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Losing Weight: A Simple Guide to Tackling Weight Issues as a Family

Losing Weight: A Simple Guide to Tackling Weight Issues as a Family

By Anatoly Belilovsky, M.D.

Weight control fits very poorly into the pattern of health care. Part of the problem is in the effort America has put in to making medicine accessible, affordable, and painless. “Improving the delivery of health care” is a catchphrase I have been hearing for a quarter of a century.

When it comes to explaining excess weight, it is commonly said that obesity and other weight issues run in families. What is a problem for the parent is frequently a problem for the child. This is true, but simply referring to “genetics” is not an accurate explanation. Getting to the bottom of familial weight problems requires the expertise of someone who is able to provide adequate counsel to both children and adults. And the most effective expert is your family pediatrician.

When it comes to tackling family obesity, the first question most people have for their family pediatrician is, “does my family have a physical disease that is making us fat?” The answer is, yes and no. “Real” diseases that produce obesity do exist: hypothyroidism and Prader-Willi syndromes are two examples. In pediatrics, however, all these “real” diseases combined account for fewer than 5% of children suffering from obesity. The rest have exogenous obesity – simply eating too much.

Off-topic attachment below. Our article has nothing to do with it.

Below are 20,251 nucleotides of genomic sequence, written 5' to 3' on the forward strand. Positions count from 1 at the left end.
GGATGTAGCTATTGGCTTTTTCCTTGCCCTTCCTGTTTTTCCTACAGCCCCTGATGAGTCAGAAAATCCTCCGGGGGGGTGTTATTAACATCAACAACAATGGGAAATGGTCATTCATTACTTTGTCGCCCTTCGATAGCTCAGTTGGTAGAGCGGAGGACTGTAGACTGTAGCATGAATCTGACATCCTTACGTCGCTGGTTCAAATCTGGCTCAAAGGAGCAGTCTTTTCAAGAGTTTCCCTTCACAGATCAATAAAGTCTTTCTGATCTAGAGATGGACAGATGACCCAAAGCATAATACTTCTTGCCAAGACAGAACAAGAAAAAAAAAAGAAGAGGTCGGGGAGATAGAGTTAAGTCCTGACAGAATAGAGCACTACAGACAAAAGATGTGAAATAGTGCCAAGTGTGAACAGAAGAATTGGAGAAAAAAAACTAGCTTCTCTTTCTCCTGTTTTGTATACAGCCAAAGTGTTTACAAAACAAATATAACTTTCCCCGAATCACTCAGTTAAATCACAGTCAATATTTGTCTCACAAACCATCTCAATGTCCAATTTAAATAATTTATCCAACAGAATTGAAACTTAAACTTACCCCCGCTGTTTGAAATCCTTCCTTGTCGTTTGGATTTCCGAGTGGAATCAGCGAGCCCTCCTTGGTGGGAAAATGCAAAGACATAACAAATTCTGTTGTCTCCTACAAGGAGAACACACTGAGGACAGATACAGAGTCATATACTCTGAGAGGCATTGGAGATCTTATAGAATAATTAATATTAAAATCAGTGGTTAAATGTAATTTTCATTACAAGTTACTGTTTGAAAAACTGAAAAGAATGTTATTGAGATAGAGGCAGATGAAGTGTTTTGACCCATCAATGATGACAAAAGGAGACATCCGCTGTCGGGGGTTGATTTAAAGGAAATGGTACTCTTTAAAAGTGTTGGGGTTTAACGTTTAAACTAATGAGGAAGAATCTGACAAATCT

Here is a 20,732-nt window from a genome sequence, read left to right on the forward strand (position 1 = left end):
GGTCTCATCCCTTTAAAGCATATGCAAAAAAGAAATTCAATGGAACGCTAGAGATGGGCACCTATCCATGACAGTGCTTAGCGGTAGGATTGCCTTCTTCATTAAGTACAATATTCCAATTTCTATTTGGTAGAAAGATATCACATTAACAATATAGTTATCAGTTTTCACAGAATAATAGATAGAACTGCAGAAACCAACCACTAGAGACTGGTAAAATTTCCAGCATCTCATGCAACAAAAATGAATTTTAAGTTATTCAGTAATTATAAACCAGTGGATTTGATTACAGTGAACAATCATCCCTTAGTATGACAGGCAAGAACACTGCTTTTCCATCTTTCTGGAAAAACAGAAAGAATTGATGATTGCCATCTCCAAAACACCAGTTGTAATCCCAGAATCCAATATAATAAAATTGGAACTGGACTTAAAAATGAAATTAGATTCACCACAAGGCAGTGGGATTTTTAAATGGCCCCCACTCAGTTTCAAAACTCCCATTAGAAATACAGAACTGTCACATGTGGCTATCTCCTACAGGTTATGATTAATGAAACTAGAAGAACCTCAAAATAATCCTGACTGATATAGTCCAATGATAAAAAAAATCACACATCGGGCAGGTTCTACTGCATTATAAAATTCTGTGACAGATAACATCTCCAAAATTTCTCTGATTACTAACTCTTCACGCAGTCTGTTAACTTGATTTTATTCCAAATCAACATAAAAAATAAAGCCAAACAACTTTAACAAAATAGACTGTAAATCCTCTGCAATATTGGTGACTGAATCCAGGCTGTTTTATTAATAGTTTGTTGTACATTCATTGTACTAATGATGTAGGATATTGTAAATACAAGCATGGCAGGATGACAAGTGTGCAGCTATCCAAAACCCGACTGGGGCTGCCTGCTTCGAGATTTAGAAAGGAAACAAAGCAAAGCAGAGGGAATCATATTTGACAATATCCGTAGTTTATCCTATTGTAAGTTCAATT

What happens to a person who overeats – in very simple terms:

As the food is digested, carbohydrates are converted into glucose. Glucose enters the bloodstream, and the pancreas makes insulin, which signals cells to take in the glucose and use or store it. Most cells have only a limited capacity; the exception is fat cells which can put away a virtually unlimited amount of glucose after converting it to fat. The greater the carbohydrate load, the more insulin is produced to make this happen. And when all the glucose is put away and insulin is still there, the blood glucose drops. You get hungry again. Very hungry.

Two things will produce and contribute to this cycle: overeating and starvation. Low blood sugar will induce severe hunger; severe hunger will lead to overeating; overeating will lead to high insulin secretion; which will lead to low blood sugar. Fat, for all practical purposes, simply goes to fat cells and, mostly, stays there.

Here, therefore, are the key principles of manageable weight loss that both parents and children can abide by:

1. Do not starve.

a. Do not skip breakfast. A small carbohydrate snack such as a fruit or a sandwich is perfect.

2. Do not drink your calories. The only acceptable drinks are:

a. water

b. skim milk (NOT lowfat, that still has plenty of fat in it)

c. IF YOU MUST, diet drinks are acceptable (though not recommended).

d. NOT juice. Juice is a fruit from which everything good has been removed. If you made the juice yourself, then you yourself threw out the good stuff. It’s the fruit that you want, so save yourself calories by eating fruit as opposed to consuming juice.